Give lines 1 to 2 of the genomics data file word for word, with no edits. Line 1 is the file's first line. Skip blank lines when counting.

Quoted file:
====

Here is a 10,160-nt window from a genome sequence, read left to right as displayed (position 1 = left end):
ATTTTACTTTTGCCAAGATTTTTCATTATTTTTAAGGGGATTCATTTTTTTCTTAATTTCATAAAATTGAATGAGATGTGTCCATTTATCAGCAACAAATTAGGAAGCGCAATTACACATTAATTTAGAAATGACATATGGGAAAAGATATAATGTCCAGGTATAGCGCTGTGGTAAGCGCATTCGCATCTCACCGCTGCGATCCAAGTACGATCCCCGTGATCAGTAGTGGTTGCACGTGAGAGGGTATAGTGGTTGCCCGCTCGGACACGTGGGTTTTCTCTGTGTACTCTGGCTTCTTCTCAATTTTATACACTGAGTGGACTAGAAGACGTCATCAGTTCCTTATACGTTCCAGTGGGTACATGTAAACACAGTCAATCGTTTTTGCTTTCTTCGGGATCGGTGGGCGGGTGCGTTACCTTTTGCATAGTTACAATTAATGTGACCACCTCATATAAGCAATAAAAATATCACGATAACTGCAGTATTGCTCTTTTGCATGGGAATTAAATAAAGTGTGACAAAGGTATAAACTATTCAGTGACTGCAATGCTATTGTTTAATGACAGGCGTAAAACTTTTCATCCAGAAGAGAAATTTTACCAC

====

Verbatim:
Here is a 10,160-nt window from a genome sequence, read left to right as displayed (position 1 = left end):
ATTTTACTTTTGCCAAGATTTTTCATTATTTTTAAGGGGATTCATTTTTTTCTTAATTTCATAAAATTGAATGAGATGTGTCCATTTATCAGCAACAAATTAGGAAGCGCAATTACACATTAATTTAGAAATGACATATGGGAAAAGATATAATGTCCAGGTATAGCGCTGTGGTAAGCGCATTCGCATCTCACCGCTGCGATCCAAGTACGATCCCCGTGATCAGTAGTGGTTGCACGTGAGAGGGTATAGTGGTTGCCCGCTCGGACACGTGGGTTTTCTCTGTGTACTCTGGCTTCTTCTCAATTTTATACACTGAGTGGACTAGAAGACGTCATCAGTTCCTTATACGTTCCAGTGGGTACATGTAAACACAGTCAATCGTTTTTGCTTTCTTCGGGATCGGTGGGCGGGTGCGTTACCTTTTGCATAGTTACAATTAATGTGACCACCTCATATAAGCAATAAAAATATCACGATAACTGCAGTATTGCTCTTTTGCATGGGAATTAAATAAAGTGTGACAAAGGTATAAACTATTCAGTGACTGCAATGCTATTGTTTAATGACAGGCGTAAAACTTTTCATCCAGAAGAGAAATTTTACCAC